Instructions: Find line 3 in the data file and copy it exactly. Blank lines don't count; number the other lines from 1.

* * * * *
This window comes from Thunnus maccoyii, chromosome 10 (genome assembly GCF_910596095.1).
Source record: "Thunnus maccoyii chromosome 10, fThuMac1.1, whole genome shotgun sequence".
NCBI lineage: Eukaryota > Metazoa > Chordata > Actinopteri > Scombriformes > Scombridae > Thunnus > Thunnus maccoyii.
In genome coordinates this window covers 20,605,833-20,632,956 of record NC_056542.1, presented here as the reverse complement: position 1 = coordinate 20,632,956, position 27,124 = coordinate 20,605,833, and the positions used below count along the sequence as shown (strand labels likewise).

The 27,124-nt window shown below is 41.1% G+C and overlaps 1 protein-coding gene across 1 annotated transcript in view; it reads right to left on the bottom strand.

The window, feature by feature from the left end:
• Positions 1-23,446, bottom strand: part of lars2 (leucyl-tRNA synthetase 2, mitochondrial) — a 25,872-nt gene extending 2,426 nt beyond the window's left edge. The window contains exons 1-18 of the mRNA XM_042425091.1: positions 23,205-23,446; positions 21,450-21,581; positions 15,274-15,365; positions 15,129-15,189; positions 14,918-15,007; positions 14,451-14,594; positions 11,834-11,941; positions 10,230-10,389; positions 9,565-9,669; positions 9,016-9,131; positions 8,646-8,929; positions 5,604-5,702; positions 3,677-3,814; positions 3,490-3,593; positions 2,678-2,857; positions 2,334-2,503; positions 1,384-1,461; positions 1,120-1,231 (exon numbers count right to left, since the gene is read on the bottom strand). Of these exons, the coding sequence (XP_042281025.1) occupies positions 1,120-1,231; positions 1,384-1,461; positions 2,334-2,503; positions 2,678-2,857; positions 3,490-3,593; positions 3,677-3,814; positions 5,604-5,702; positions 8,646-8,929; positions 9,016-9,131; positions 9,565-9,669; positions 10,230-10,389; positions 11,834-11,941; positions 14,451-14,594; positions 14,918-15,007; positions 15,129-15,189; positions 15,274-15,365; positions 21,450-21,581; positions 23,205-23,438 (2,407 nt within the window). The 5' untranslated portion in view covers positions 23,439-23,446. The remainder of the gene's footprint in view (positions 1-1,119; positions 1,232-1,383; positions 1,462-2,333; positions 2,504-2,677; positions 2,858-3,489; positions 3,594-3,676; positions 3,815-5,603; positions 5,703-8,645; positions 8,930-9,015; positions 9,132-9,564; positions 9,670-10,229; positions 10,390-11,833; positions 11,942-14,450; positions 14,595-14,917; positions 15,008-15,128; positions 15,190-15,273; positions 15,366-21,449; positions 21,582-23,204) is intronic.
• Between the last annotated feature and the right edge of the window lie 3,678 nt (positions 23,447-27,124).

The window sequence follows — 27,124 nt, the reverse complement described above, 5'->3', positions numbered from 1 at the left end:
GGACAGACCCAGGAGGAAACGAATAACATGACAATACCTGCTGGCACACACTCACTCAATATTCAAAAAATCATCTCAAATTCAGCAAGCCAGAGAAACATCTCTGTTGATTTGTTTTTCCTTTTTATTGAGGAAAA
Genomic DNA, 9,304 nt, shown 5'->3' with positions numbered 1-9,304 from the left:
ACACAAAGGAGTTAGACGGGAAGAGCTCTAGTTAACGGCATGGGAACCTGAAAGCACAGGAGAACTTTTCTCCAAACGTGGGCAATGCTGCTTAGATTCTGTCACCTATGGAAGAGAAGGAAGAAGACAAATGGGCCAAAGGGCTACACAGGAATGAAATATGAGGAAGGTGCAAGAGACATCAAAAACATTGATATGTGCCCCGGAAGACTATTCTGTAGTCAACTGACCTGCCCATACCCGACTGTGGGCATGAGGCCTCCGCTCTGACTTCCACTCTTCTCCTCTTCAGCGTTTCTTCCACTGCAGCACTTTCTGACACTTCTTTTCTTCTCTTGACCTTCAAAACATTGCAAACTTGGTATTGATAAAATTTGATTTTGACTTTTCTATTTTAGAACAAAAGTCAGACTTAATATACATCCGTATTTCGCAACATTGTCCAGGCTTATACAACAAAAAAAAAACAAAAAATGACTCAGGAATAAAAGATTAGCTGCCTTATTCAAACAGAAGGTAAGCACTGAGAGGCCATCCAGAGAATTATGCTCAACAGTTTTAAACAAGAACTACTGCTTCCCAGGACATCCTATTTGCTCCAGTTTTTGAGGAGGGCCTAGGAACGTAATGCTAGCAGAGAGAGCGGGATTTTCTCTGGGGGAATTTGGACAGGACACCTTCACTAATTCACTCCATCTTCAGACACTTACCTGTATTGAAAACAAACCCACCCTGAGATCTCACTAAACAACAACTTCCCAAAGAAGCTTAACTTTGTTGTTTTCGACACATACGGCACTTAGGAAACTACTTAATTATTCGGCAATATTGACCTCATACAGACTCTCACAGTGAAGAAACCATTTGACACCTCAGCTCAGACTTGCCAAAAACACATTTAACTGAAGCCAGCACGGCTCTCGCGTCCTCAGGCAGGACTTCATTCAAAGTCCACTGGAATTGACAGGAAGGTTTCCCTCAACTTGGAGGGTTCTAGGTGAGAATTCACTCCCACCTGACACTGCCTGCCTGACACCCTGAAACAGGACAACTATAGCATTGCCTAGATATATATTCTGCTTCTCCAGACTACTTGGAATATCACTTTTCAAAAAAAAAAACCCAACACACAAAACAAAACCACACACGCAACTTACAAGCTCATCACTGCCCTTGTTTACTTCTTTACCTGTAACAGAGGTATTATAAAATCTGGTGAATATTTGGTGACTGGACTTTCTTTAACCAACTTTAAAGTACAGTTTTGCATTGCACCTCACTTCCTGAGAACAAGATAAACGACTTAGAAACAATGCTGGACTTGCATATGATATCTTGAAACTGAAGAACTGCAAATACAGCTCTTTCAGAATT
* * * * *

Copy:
NCBI lineage: Eukaryota > Metazoa > Chordata > Actinopteri > Scombriformes > Scombridae > Thunnus > Thunnus maccoyii.